Light Bulbs – Bringing Light into the Darkness
Most people subscribe to the view that American inventor Thomas Edison should be credited with creating the first viable incandescent light bulb, in 1879. Others disagree, suggesting that the bragging rights should go to one of the many other individuals who made valuable contributions to incandescent bulb technology from the nineteenth century onwards.
But whoever invented the revolutionary light bulb technology, there is no doubt that the incandescent light bulb changed our world for the better. It made safe and affordable domestic and public lighting available for the very first time. After centuries of potentially dangerous lighting solutions, such as oil lamps, the world was gifted with a convenient way to bring light into the darkness.
The types of light bulbs in a nutshell
- The incandescent, traditional light bulb which, for the most part, remained the same up to this day.
- The halogen light bulb which is often used in commercial setting such as TV studios where bright light is required.
- The energy-efficient fluorescent tube which has been developed in the 1970s.
- Gas discharge light bulbs which are closely related to neon lighting.
LED ceiling lighting: What stands ‘lumen’ for?
Another feature of LED bulbs that you may not be familiar with is the method of measuring brightness. In the past traditional lamps only had a value expressed in watts. This is actually an indication of power consumption that was used in the past to roughly indicate the level of brightness. This is no longer the case with LED bulbs. Their brightness is expressed in terms of ‘lumens’. In the product details of each LED ceiling light, which is delivered with LED bulbs, we have indicated the lumen value for the bulb/s. This value is not an indication of power consumption – all LED bulbs use comparatively little power. It is purely an indication of the brightness of the light
The history of light bulbs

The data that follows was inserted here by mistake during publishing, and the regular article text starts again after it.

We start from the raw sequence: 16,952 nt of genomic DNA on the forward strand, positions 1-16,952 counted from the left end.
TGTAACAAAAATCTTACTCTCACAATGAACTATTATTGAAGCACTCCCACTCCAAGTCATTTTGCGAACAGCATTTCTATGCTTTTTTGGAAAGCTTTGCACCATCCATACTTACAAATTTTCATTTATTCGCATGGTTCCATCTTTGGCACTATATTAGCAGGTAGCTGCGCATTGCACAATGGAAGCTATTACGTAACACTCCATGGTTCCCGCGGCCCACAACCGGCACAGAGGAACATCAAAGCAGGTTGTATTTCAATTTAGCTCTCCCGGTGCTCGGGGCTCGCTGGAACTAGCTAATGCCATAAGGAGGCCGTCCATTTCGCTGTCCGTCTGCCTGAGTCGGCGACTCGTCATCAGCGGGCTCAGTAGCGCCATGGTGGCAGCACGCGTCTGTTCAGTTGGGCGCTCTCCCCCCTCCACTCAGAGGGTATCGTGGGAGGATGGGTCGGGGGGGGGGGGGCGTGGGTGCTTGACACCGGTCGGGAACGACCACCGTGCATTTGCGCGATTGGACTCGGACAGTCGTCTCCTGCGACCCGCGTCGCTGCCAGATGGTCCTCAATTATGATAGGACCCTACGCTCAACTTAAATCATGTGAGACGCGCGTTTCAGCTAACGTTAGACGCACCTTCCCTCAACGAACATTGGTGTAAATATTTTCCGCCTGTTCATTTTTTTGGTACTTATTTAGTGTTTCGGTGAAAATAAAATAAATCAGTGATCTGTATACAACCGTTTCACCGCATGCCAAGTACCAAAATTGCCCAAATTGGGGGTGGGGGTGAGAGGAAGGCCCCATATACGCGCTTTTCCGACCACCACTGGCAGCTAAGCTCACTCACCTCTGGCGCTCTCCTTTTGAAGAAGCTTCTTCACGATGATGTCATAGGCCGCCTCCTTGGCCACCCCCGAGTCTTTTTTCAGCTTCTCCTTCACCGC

Light bulbs are based on the idea of trapping gas in a glass vessel. When a metal filament in the same vessel is made to glow by passing an electric current through it, the gas consequently stops the filament from burning out. Thomas Edison’s major and in a sense revolutionary achievement was to make the filaments better. In fact, he managed to create bulbs that lasted up to 1,500 hours. One of his most famous quotes suggests that it took him over 1000 attempts at inventing the light bulb before he finally succeeded. The incandescent, traditional bulb has remained more or less unchanged up to this very day. There are, of course, bulbs with different colours, and bulbs that create a softer light, but the technology itself is essentially the same. In the latter part of the twentieth century, other technologies came along that improved greatly on its relatively short life expectancy and its rather inefficient use of energy, and in some countries they have even been withdrawn from use. However, there are situations where their drawbacks are a positive advantage. Although light bulbs tend to produce a great deal of heat as they turn energy into light, that makes them ideal for use in chick incubators and certain types of heaters. In fact, in our incandescent, traditional light bulb range you will find bulbs with flame-like shapes and special features that mimic the appearance of fire. The range also includes a bulb with an infrared reflector, which is intended for use in certain health treatments, such as ear infections and treatment of strained muscles.